2018 Will Bring More Predictive Maintenance to IT Assets
Park Place Hardware Maintenance
The nirvana being sought is the autonomous data center in which AI-driven infrastructure management (DCIM) software “will monitor and control IT and facilities infrastructure, as well as applications, seamlessly and holistically.”
An average of 1.6 hours of downtime each week, at a cost of at least $138,000 per hour. These statistics aren’t describing the email server at an understandably cash-strapped charity. This is what over half of Fortune 500 companies experience, according to Data Center Dynamics.
Often the impacts of downtime on businesses can be much worse. Other estimates put average downtime losses at nearly $900,000 per week for a company with about 10,000 employees. A 2016 data center outage at Delta airlines cost $150 million in dollars and cents and had untold impacts on its reputation and customer relationships.
The Rise of Predictive Maintenance
Data centers are looking hard at predictive maintenance to help avoid these costs associated with network downtime. They’re taking a page from the “industry 4.0” or industrial IoT (IIoT) playbook with techniques shown to work in factories, along oil pipelines, and in other industrial settings, Why not in tech facilities, too?
The trend is a departure from reactive maintenance, which responds only when problems arise. It’s also a step above scheduled maintenance, which tries to prevent downtime with regular interventions timed based on historical lifespan data.
Predictive maintenance uses real-time data to anticipate issues before they happen. In fact, a computerized maintenance management system (CMMS) can identify potential issues and launch trouble tickets with no user intervention.
Park Place recently debuted the ParkView infrastructure managed services, a remote triage service platform that enables predictive detection and identification of hardware faults that occur within a data center.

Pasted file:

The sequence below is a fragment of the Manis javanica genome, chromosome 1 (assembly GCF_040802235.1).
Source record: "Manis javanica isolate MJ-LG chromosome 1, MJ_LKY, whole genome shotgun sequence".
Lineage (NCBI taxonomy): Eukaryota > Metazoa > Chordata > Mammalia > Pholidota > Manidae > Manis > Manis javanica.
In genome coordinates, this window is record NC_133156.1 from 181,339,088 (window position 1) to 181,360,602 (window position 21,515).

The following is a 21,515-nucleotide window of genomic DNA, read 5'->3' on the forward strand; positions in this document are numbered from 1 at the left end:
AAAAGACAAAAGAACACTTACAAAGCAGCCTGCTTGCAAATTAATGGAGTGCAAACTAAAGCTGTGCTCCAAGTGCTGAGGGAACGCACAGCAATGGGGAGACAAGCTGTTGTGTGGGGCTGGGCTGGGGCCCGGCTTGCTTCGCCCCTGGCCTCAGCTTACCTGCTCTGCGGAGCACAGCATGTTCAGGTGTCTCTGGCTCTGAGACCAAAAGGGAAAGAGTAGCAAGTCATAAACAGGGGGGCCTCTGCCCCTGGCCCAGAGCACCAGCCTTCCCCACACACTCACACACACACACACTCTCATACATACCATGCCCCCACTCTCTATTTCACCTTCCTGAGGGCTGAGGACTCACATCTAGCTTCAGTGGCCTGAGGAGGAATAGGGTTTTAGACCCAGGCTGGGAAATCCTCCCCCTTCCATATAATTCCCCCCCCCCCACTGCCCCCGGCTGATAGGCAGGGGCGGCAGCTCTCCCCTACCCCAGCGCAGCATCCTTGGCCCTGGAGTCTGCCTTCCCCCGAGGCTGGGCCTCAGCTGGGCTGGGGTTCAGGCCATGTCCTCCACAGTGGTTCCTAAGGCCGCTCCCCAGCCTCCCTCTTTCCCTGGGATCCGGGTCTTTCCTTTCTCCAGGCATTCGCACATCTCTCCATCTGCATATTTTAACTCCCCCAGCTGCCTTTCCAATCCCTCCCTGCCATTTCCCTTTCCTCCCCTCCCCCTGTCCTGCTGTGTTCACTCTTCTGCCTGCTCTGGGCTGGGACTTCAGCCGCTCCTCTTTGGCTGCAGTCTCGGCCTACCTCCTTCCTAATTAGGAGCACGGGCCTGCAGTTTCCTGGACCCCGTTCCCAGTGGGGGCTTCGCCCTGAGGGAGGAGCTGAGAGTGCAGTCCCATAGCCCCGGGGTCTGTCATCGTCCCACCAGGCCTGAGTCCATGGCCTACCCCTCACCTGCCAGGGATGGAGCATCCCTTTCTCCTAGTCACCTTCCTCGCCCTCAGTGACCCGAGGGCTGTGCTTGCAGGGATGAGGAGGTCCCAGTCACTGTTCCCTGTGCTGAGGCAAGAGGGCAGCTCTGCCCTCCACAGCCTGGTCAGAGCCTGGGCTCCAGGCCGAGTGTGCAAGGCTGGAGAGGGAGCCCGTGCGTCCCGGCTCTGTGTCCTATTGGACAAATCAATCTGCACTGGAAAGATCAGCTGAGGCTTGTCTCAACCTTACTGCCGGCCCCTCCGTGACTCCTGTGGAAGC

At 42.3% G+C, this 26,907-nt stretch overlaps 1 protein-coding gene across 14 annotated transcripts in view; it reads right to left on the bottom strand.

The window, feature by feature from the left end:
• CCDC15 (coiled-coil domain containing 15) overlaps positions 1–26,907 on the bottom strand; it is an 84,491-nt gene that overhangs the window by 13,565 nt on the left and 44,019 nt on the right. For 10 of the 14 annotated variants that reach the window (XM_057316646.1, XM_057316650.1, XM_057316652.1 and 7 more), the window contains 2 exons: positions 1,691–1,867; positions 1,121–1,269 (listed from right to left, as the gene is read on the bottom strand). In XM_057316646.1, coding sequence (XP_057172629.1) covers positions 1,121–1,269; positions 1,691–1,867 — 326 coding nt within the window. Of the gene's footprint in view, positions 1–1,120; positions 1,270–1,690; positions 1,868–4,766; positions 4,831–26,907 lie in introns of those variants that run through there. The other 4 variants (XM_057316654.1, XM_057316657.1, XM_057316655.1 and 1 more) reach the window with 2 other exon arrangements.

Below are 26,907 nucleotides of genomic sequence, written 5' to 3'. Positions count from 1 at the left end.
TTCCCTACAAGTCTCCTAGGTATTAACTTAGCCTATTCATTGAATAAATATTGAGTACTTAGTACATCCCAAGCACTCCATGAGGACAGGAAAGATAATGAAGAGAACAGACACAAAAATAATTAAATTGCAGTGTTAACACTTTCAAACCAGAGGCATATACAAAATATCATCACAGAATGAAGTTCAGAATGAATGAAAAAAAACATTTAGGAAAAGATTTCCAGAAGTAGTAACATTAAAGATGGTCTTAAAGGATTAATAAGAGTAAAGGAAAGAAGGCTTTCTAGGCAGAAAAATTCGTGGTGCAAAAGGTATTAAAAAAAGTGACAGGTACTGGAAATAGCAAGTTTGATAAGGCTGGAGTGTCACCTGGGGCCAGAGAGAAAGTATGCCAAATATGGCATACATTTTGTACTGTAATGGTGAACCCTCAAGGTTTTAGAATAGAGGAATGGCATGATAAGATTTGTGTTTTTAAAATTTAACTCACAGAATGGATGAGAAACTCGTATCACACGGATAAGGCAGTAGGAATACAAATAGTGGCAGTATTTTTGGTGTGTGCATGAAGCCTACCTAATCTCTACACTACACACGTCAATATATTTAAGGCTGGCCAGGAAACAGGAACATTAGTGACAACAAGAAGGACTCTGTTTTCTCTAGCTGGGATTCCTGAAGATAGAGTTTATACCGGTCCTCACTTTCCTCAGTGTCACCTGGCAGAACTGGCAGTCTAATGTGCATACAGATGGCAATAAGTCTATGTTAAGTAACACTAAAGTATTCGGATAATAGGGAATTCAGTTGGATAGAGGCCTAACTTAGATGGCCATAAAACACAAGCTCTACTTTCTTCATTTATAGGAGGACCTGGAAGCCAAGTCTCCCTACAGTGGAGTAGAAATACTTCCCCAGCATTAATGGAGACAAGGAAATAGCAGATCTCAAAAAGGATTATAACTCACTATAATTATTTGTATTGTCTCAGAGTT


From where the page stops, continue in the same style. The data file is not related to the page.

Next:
ParkView, powered by BMC technology, revolutionizes visibility into data center infrastructure and operations by identifying and reporting hardware faults, as well as potential faults, enabling faster response and problem resolution. ParkView predicts data center issues, then triages the fault and identifies the proper fix, allowing quick repairs to be made through Park Place’s seamless integration with hardware maintenance service plans.
Better Facilities Maintenance
There are clear applications to data center facilities. Take an example as simple as an air conditioning filter. Standard maintenance would change out filters on a scheduled basis to help prevent an A/C failure on a hot day bringing down dozens of pieces of hardware.
But filters clog more quickly in open-air data centers, especially those close to urban centers, than they do in sealed facilities. Other factors can affect timing as well. Predictive maintenance one-ups scheduled maintenance by acknowledging the fact and using certain readings—perhaps air flow rate—to determine when the filter is clogging and should be changed.
The nirvana being sought is the autonomous data center in which AI-driven data center infrastructure management (DCIM) software “will monitor and control IT and facilities infrastructure, as well as applications, seamlessly and holistically.” Cooling, power, networking, compute workloads, storage, etc., would be managed dynamically.
Getting Predictive in 2018
It’s fun to imagine a future in which dexterous robots replace drives at the earliest sign of failure, based on analysis of information provided by zillions of sensors strategically placed around the data center. But this level of automation is still a ways off.
Predictive maintenance is, however, having a big impact and will be copied by more cloud operators and on-premises data centers in the coming months.
FIIX CMMS says a move from corrective maintenance to preventive maintenance delivers savings of 12% to 18%, on average, and the next step to predictive maintenance adds about 12% more savings. How can any data center operator pass that up? Successes like Google’s—a 40% reduction in energy used for cooling and a 15% reduction in overall energy overhead—will serve as proof of concept and drive interest in and adoption of CMMS.
There are additional ways to integrate a predictive mindset into IT maintenance, beyond facilities management. High-level third party maintenance providers offer remote monitoring for storage arrays, servers, and networking equipment. They keep an eye on the systems and can intervene proactively if real-time information shows a problem may be forthcoming.
It’s a great way to tip the balance toward a proactive stance and cut downtime as well, at least until the robots can take over.
Chris Adams is President and COO of Park Place Technologies. Contact him at firstname.lastname@example.org.